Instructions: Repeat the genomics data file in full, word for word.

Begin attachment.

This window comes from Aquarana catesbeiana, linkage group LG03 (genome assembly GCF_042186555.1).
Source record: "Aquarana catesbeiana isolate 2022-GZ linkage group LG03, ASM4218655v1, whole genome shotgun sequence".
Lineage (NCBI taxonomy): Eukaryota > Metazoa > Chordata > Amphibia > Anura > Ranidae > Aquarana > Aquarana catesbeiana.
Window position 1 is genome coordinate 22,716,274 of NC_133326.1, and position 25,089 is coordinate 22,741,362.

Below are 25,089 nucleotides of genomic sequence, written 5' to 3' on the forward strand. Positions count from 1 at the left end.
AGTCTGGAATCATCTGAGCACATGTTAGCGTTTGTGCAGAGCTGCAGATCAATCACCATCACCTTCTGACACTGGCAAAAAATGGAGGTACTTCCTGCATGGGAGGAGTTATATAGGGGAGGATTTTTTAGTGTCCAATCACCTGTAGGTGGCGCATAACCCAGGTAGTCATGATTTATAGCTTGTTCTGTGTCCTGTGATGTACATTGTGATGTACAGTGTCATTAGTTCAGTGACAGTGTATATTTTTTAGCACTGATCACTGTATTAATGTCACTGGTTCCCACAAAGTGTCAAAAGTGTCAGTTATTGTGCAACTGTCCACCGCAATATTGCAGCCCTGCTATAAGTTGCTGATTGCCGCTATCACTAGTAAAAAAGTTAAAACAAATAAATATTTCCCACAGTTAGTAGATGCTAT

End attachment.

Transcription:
This window comes from Aquarana catesbeiana, linkage group LG03 (genome assembly GCF_042186555.1).
Source record: "Aquarana catesbeiana isolate 2022-GZ linkage group LG03, ASM4218655v1, whole genome shotgun sequence".
Lineage (NCBI taxonomy): Eukaryota > Metazoa > Chordata > Amphibia > Anura > Ranidae > Aquarana > Aquarana catesbeiana.
Window position 1 is genome coordinate 22,716,274 of NC_133326.1, and position 25,089 is coordinate 22,741,362.

Below are 25,089 nucleotides of genomic sequence, written 5' to 3' on the forward strand. Positions count from 1 at the left end.
AGTCTGGAATCATCTGAGCACATGTTAGCGTTTGTGCAGAGCTGCAGATCAATCACCATCACCTTCTGACACTGGCAAAAAATGGAGGTACTTCCTGCATGGGAGGAGTTATATAGGGGAGGATTTTTTAGTGTCCAATCACCTGTAGGTGGCGCATAACCCAGGTAGTCATGATTTATAGCTTGTTCTGTGTCCTGTGATGTACATTGTGATGTACAGTGTCATTAGTTCAGTGACAGTGTATATTTTTTAGCACTGATCACTGTATTAATGTCACTGGTTCCCACAAAGTGTCAAAAGTGTCAGTTATTGTGCAACTGTCCACCGCAATATTGCAGCCCTGCTATAAGTTGCTGATTGCCGCTATCACTAGTAAAAAAGTTAAAACAAATAAATATTTCCCACAGTTAGTAGATGCTAT